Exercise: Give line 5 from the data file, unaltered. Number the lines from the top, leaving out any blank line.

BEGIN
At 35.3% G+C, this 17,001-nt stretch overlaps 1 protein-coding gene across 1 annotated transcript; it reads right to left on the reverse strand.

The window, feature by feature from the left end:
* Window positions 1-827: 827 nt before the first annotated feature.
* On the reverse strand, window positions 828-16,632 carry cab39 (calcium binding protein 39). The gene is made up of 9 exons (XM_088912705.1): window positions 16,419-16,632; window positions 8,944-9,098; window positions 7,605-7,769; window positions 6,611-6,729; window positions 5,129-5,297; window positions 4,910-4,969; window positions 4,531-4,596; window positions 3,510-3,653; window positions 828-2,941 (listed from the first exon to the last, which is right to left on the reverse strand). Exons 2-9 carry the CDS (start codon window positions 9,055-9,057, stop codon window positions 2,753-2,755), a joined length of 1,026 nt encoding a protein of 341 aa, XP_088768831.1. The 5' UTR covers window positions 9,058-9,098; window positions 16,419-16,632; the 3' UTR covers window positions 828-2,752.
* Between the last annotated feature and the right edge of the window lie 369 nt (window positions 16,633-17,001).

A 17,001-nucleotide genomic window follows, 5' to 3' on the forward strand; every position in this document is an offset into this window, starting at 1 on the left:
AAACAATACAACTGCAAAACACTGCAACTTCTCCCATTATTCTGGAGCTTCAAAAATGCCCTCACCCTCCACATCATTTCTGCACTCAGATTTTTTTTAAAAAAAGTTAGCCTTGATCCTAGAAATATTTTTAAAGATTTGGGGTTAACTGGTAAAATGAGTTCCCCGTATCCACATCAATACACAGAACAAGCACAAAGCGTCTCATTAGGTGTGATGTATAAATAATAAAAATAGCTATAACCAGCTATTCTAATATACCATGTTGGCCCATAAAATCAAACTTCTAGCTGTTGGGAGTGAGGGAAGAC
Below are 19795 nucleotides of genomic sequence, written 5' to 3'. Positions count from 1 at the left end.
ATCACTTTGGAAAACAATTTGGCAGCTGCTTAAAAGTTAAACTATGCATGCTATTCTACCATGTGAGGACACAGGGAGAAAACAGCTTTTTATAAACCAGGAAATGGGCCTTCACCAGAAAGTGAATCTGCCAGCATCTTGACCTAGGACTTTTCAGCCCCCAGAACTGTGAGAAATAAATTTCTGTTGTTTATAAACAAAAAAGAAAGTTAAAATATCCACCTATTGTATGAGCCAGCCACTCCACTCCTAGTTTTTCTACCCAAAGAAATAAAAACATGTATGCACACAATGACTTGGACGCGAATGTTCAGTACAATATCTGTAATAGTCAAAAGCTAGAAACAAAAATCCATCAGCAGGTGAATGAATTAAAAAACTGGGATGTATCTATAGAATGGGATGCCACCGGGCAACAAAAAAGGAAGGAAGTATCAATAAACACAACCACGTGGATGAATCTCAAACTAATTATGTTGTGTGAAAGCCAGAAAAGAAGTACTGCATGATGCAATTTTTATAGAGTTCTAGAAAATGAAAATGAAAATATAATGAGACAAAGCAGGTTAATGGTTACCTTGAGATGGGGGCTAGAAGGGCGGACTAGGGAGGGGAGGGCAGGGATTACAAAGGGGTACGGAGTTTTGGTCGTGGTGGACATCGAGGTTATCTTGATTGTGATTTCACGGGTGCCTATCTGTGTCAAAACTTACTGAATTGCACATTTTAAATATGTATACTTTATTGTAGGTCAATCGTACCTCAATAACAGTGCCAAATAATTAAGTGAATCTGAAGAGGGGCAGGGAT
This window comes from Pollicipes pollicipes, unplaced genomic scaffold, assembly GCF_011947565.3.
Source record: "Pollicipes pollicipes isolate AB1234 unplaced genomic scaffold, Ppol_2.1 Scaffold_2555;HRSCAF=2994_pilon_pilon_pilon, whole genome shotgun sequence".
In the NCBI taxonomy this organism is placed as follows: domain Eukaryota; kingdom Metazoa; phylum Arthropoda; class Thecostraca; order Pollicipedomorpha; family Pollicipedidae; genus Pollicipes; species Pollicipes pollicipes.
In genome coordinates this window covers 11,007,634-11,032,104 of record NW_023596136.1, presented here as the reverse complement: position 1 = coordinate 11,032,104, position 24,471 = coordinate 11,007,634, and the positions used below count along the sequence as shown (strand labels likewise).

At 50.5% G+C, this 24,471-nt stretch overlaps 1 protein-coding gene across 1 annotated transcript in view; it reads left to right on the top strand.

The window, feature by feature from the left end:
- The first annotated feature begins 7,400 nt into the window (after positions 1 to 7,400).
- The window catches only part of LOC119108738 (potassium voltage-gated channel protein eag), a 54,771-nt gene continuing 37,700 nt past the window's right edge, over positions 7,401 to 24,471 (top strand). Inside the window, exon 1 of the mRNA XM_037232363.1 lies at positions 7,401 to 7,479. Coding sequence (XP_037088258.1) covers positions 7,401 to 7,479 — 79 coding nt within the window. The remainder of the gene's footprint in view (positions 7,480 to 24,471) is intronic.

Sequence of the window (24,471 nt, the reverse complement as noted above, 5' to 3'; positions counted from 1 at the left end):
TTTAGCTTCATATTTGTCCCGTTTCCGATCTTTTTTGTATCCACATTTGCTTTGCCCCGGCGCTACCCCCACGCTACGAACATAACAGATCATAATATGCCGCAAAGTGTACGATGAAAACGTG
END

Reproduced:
* Between the last annotated feature and the right edge of the window lie 369 nt (window positions 16,633-17,001).